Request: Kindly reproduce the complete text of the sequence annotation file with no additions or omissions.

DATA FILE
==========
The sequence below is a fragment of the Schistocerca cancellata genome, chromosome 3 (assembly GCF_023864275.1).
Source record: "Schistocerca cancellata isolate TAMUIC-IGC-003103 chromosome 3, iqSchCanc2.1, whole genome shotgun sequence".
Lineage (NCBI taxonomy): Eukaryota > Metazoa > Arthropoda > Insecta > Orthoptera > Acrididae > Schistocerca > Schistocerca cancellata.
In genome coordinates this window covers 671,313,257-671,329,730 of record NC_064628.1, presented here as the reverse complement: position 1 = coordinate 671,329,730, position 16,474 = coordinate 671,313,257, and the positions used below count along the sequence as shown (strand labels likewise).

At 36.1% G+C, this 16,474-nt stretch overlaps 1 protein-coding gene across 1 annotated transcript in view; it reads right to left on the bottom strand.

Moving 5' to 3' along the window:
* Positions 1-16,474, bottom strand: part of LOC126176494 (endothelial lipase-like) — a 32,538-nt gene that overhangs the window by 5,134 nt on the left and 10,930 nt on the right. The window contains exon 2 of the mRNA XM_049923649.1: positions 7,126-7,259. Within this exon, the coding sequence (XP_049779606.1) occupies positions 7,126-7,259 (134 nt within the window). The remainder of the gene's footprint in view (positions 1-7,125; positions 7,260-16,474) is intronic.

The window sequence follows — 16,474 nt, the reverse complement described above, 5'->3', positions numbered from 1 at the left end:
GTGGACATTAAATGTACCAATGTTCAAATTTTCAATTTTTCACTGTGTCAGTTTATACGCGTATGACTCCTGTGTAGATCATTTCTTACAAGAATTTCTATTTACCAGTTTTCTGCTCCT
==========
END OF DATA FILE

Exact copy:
The sequence below is a fragment of the Schistocerca cancellata genome, chromosome 3 (assembly GCF_023864275.1).
Source record: "Schistocerca cancellata isolate TAMUIC-IGC-003103 chromosome 3, iqSchCanc2.1, whole genome shotgun sequence".
Lineage (NCBI taxonomy): Eukaryota > Metazoa > Arthropoda > Insecta > Orthoptera > Acrididae > Schistocerca > Schistocerca cancellata.
In genome coordinates this window covers 671,313,257-671,329,730 of record NC_064628.1, presented here as the reverse complement: position 1 = coordinate 671,329,730, position 16,474 = coordinate 671,313,257, and the positions used below count along the sequence as shown (strand labels likewise).

At 36.1% G+C, this 16,474-nt stretch overlaps 1 protein-coding gene across 1 annotated transcript in view; it reads right to left on the bottom strand.

Moving 5' to 3' along the window:
* Positions 1-16,474, bottom strand: part of LOC126176494 (endothelial lipase-like) — a 32,538-nt gene that overhangs the window by 5,134 nt on the left and 10,930 nt on the right. The window contains exon 2 of the mRNA XM_049923649.1: positions 7,126-7,259. Within this exon, the coding sequence (XP_049779606.1) occupies positions 7,126-7,259 (134 nt within the window). The remainder of the gene's footprint in view (positions 1-7,125; positions 7,260-16,474) is intronic.

The window sequence follows — 16,474 nt, the reverse complement described above, 5'->3', positions numbered from 1 at the left end:
GTGGACATTAAATGTACCAATGTTCAAATTTTCAATTTTTCACTGTGTCAGTTTATACGCGTATGACTCCTGTGTAGATCATTTCTTACAAGAATTTCTATTTACCAGTTTTCTGCTCCT